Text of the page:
The results of the American Lung Association’s 2010 State of the Air report are disturbing enough to make you gasp: 28 million of us currently live in places where we’re breathing air that failed all three tests associated with the report, which measured American cities’ air for ground-level ozone air pollution, year-round particle pollution, and short-term particle pollution.
Cities such as Birmingham, Phoenix, and Los Angeles failed on all three instances and are among the most polluted. Washington, Pittsburgh, Indianapolis, and San Diego failed two of the three categories.
The ALA defines ground-level ozone as the perfect storm of nitrogen oxides (like those coming from a tailpipe), combining in heat and sunlight with volatile organic compounds (chemicals from factories, plants, refineries, etc.). Essentially, the result is smog. They also measured cities’ short-term and year-round contact with particle pollution, which pertains to fine and ultra-fine particles, such as the kinds found in exhaust, which vary in dimension and range from the size of one-tenth of a strand of hair to a size only visible by microscope. One in 10 U.S. residents breathes in unhealthy levels of particle pollution year-round, which the body copes with similarly to how a pair of lungs responds to cigarettes.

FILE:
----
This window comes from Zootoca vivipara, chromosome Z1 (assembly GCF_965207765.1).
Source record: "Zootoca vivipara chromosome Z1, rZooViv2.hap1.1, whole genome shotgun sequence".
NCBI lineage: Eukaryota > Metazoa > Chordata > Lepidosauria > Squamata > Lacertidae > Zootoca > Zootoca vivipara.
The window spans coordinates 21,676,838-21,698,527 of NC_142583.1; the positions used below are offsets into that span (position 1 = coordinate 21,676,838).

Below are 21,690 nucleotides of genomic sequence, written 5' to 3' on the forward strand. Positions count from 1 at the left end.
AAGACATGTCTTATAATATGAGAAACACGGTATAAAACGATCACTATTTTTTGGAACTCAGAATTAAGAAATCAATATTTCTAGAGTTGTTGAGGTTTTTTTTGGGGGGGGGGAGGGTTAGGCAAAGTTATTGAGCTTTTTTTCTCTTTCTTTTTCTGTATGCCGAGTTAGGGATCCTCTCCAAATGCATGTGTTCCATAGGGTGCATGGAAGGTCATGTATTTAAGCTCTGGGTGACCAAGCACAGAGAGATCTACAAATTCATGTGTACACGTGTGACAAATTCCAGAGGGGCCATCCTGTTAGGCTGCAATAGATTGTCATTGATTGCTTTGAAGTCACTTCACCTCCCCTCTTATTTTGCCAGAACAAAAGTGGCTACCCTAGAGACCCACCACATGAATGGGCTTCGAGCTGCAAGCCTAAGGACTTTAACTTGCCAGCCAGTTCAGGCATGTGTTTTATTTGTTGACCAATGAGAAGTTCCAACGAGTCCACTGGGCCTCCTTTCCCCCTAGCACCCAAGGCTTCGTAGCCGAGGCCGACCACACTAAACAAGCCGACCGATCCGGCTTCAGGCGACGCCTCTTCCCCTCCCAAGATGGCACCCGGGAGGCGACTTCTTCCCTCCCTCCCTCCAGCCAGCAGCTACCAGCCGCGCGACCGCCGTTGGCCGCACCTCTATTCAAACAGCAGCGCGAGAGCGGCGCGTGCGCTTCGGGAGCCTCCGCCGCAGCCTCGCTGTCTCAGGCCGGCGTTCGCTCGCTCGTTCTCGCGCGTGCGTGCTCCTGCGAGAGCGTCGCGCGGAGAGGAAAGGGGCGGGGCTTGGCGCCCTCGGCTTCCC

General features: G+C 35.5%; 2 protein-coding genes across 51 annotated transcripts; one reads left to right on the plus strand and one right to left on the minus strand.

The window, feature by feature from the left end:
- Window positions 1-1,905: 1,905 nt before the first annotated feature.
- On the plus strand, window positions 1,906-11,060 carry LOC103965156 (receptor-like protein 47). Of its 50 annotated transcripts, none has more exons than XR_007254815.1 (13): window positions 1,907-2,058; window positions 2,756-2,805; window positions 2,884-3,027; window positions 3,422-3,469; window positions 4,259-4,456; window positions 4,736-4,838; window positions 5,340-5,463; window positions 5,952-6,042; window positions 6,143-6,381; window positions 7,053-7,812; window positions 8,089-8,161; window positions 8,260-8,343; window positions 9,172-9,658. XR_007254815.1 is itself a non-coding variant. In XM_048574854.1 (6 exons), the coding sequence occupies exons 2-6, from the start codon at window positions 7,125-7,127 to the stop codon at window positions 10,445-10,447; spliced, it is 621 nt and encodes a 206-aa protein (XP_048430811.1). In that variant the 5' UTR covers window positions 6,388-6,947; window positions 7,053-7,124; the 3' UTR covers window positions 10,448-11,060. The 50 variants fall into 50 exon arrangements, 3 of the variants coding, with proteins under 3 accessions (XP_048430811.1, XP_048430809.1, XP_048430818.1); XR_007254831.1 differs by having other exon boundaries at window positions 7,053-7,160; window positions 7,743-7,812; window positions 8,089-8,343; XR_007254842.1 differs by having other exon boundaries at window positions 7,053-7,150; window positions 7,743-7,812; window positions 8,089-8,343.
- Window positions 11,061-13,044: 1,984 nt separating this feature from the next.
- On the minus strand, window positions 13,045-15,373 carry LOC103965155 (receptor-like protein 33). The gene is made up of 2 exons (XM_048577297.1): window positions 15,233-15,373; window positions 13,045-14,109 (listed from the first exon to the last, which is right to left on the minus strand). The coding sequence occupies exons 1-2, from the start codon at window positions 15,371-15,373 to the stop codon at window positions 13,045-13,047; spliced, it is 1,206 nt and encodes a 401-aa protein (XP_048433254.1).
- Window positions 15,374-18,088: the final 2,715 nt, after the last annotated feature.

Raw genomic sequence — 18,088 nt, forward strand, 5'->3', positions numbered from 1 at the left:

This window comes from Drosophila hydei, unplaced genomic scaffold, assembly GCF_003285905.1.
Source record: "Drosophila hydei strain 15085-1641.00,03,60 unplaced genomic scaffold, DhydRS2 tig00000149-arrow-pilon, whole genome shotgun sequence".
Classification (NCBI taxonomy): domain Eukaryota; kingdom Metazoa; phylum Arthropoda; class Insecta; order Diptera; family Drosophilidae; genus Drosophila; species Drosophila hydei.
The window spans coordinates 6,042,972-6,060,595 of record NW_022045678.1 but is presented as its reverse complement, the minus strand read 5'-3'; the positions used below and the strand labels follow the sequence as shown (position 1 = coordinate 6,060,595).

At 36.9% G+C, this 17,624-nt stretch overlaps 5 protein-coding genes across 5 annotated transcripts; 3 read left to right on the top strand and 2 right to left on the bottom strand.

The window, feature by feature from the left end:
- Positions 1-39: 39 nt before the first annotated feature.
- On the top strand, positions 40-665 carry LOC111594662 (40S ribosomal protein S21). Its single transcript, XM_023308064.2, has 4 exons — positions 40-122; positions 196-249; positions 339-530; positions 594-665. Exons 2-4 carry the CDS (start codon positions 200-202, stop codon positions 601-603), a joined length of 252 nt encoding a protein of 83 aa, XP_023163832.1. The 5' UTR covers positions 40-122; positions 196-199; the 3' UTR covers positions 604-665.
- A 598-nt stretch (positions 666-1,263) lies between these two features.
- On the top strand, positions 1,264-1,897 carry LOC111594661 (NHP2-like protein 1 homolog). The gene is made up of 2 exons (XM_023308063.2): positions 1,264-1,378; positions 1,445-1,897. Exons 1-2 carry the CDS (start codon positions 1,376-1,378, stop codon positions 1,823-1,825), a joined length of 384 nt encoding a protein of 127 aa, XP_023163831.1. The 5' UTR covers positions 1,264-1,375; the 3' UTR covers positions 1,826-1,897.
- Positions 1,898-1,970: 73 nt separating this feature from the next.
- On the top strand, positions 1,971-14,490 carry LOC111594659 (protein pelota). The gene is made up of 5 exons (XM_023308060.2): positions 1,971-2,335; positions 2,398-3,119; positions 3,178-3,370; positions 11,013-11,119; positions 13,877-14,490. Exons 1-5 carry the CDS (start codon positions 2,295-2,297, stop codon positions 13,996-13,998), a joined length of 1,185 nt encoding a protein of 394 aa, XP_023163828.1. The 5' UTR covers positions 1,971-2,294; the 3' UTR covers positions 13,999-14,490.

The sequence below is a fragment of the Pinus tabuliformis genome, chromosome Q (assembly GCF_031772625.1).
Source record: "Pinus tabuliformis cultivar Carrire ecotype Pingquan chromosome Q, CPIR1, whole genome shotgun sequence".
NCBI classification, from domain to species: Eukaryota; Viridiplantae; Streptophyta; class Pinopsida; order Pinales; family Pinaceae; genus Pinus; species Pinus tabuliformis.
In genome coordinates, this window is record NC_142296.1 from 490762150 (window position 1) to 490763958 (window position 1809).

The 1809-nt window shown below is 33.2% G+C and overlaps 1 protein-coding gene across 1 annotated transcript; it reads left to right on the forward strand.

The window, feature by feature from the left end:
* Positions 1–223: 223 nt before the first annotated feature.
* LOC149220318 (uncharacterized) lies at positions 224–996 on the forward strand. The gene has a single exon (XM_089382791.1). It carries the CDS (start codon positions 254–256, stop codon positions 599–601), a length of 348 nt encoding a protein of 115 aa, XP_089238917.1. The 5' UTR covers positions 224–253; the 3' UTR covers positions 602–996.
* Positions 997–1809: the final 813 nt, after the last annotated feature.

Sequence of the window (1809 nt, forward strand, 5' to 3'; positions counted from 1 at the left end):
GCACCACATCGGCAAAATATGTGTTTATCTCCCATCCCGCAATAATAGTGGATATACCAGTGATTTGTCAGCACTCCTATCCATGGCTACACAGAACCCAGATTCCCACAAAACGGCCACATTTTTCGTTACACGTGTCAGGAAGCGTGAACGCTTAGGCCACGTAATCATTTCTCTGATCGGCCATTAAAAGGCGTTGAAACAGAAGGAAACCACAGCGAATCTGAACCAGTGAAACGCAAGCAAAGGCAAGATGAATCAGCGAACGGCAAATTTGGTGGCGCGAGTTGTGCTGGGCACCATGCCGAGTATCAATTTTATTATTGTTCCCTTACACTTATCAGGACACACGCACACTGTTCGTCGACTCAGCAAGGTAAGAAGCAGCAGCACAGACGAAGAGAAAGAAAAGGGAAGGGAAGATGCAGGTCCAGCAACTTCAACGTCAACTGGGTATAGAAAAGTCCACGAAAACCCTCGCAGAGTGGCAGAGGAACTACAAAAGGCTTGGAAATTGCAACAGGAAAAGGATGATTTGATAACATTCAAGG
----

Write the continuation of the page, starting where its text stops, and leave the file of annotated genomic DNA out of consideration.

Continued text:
The good news is this: last year, researchers saw a decrease in year-round particle pollution between the years of 1980 and 2000 in 51 U.S. cities. But just two American cities, Lincoln, Nebraska and Fargo, North Dakota, scored well in all three categories in this year’s report.
Tucson, Arizona, Billings, Montana, and Fort Collins, Colorado, also scored among some of the cleanest cities.
To improve the air we breathe, the ALA suggests taking public transportation, driving less and demanding that local school systems utilize buses that operate on clean fuel. The ALA is also vying for Congress to pass the Clean Air Act amendments of 2010 that could potentially do the following:
a. Reduce fossil-fuel power plant emissions of sulfur dioxide by 80 percent.
b. Establish a mercury standard requiring a 90 percent decrease of mercury emissions from fossil-fuel power plants.
c. Cut power-plant emissions of nitrogen oxides by 50 percent.
Photo: Duluth, Minn., by Aaron Molina
via Flikr. Duluth ranked 13th in the Top 25 Cleanest Cities for Year-Round Particle Pollution in the American Lung Association’s 2010 State of the Air Report.